From 1930 to 1994, the most recognizable structure on the base was the 100-foot-tall (30 m) Escape Training Tank. Generations of submariners learned to escape in up to 80 feet (24 m) of water using buoyant ascent, and were trained in the use of the Momsen lung or Steinke hood. In 2007, the Escape Training Tank was replaced by the Submarine Escape Trainer, which has two types of escape trunks in up to 40 feet (12 m) of water. The Steinke hood was replaced by the Submarine Escape Immersion Equipment in the 2000s.
The New London Base is homeport to 16 attack submarines and full Navy base situated in Groton, Connecticut. The Base is also neighbor to the major submarine construction yard of General Dynamics' Electric Boat Division. All officer and enlisted submariners are stationed at Groton during their training, with the exception of nuclear trained Electronics Technicians (ETs), Electrician's Mates (EMs), and Machinist's Mates (MMs). Enlisted sailors attending sub school will first go through Basic Enlisted Sub School (BESS), an eight-week program that teaches the rigors of undersea life. BESS includes training in shoring, patching leaks and ruptured pipes, firefighting, and boat handling techniques. After BESS, sailors will either go to a boat or to follow-on schools.
The main base occupies more than 687 acres (2.78 km2) plus over 530 acres (2.1 km2) of family housing. It also supports more than 70 tenant commands, including Naval Submarine School (NAVSUBSCOL), Naval Submarine Support Facility (NSSF), three Submarine Squadron staffs, and the housing and support facilities for more than 21,000 civilian workers, active-duty service members, and their families.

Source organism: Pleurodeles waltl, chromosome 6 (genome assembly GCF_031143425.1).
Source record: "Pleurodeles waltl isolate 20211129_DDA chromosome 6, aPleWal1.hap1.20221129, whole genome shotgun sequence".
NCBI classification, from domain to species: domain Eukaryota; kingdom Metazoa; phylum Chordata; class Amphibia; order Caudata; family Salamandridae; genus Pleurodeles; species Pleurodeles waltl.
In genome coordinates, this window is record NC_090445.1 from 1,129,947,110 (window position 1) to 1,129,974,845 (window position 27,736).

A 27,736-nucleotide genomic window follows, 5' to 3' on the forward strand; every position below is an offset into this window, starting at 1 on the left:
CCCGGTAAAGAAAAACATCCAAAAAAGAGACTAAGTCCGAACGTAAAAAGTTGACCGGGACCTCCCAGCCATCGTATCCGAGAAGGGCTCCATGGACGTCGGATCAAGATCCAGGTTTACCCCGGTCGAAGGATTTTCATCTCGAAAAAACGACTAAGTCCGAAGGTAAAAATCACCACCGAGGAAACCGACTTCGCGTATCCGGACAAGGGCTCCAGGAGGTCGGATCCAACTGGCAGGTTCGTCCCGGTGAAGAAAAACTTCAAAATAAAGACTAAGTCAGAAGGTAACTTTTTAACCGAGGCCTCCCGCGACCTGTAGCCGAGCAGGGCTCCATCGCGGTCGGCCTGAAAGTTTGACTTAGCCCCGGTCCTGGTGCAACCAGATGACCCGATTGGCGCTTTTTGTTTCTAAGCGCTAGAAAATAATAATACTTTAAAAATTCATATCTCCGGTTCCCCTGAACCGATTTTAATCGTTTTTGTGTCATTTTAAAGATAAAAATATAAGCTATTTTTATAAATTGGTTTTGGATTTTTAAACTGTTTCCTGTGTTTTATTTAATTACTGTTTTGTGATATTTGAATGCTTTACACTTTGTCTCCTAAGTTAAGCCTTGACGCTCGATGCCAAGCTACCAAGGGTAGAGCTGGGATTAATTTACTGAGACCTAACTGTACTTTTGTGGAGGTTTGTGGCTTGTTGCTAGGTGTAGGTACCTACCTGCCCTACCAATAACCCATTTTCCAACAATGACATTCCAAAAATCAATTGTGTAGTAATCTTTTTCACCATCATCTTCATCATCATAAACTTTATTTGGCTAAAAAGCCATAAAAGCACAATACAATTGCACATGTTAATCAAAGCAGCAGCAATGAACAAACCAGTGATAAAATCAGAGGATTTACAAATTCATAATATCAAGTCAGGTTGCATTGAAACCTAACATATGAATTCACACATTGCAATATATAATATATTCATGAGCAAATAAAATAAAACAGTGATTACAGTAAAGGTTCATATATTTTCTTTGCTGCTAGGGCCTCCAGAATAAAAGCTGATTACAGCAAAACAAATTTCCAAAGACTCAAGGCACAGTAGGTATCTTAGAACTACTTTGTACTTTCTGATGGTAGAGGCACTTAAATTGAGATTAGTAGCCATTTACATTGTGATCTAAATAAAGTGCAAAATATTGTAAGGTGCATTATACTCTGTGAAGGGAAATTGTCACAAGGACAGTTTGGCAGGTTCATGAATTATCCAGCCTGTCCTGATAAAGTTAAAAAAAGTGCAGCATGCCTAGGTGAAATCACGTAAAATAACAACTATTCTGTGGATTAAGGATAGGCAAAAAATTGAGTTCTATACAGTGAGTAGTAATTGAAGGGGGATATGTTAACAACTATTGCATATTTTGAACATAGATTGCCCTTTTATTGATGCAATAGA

Base Realignment and Proposed Closure, 2005Edit
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On 13 May 2005, the Pentagon recommended that the base be closed. After review, the Base Realignment and Closure commission voted on 24 August 2005 to strike New London from the list of possible closures, thus allowing the base to remain open.
- Los Angeles-class submarines
- Virginia-class submarines
|Wikimedia Commons has media related to Naval Submarine Base New London.|
- www.navy.mil "Submarine Escape Trainer Completed", 2 November 2007, retrieved 11 February 2014
- "Class". www.nvr.navy.mil. Retrieved 2018-09-23.
- "Class". www.nvr.navy.mil. Retrieved 2018-09-23.
- Official website
- NSB New London website
- Naval Vessel Register
- U.S. Navy Submarine Force Museum — Official home of USS Nautilus (SSN-571)
- Navy Basic Enlisted Submarine School
- Historic American Engineering Record (HAER) No. CT-37-A, "U.S. Naval Submarine Base, New London Submarine Escape Training Tank, Albacore & Darter Roads, Groton, New London County, CT", 53 photos, 3 measured drawings, 32 data pages, 5 photo caption pages